I’m the last guy to throw in with the black helicopters and tin-foil helmet crowd. But I found some language in the new state rules for unmanned aircraft systems (UAS, aka ‘drones’) a wee bit troubling:
A BILL TO BE ENTITLED AN ACT TO CLARIFY THAT AGENTS OR AGENCIES OF THE STATE OR A POLITICAL SUBDIVISION OF THE STATE SHALL HAVE AUTHORITY TO PROCURE AND OPERATE UNMANNED AIRCRAFT SYSTEMS UPON APPROVAL OF THE STATE CHIEF INFORMATION OFFICER AND TO MODIFY THE REGULATION OF UNMANNED AIRCRAFT SYSTEMS TO CONFORM TO FAA GUIDELINES.
The General Assembly of North Carolina enacts: SECTION 1. Section 7.16(e) of S.L. 2013-360, as amended by Section 7.11(a) of S.L. 2014-100, reads as rewritten: “SECTION 7.16.(e) Until December 31, 2015,
no State or local governmental entity or officer may procure or operate an unmanned aircraft system or disclose personal information 13 about any person acquired through the operation of an unmanned aircraft system unless the 14 State CIO approves an exception specifically granting disclosure, use, or purchase. Any 15 exceptions to the prohibition in this subsection shall be reported immediatelythe State CIO shall have the authority to approve or disapprove (i) the procurement or operation of an unmanned aircraft system by agents or agencies of the State or a political subdivision of the State and (ii) the disclosure of personal information about any person acquired through the operation of an unmanned aircraft system by agents or agencies of the State or a political subdivision of the State. When making a decision under this subsection, the State CIO may consult with the Division of Aviation of the Department of Transportation. The State CIO shall immediately report to the Joint Legislative Oversight Committee on Information Technology and the Fiscal Research Division. […]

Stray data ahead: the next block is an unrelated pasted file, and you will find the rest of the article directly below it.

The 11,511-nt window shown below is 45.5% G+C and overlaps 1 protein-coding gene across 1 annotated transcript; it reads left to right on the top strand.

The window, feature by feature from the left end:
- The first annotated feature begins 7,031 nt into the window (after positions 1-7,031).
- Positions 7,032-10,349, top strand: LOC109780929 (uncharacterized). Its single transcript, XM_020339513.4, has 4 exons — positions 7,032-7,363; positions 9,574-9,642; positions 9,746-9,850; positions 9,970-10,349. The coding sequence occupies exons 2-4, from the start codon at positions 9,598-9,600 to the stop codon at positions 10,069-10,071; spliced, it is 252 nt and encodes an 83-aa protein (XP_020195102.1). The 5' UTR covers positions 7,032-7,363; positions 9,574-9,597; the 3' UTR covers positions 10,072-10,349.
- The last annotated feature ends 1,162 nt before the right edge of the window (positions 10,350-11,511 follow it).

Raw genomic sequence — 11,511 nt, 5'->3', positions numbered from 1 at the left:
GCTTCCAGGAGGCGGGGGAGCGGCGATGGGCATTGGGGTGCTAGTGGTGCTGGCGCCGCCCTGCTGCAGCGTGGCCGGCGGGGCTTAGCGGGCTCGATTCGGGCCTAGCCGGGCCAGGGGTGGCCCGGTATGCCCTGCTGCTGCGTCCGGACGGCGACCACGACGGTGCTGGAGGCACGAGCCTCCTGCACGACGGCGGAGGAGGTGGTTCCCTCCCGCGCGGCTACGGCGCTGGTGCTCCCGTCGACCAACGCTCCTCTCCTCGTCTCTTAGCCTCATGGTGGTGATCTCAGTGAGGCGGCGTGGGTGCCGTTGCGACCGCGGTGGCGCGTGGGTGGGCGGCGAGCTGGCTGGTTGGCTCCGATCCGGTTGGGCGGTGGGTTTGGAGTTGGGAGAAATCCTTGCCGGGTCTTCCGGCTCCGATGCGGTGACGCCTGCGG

So, the state’s Chief Information Officer — the unelected IT guy or gal — is going to have the final say on what, if any, citizens’ “personal information” obtained by drone surveillance will be released to organs of the government? What constitutes “personal information”? What standards will be applied to determine whether said surveillance and collection of “personal information” is within the confines of the law? How will the CIO be held accountable on this? Will he or she be an officer of the court, or a law enforcement officer of some kind?
This current legislation on the House calendar is called a “clarification,” but leaves a lot open to interpretation. And THAT — leaving the government a lot of wiggle room — makes me uncomfortable.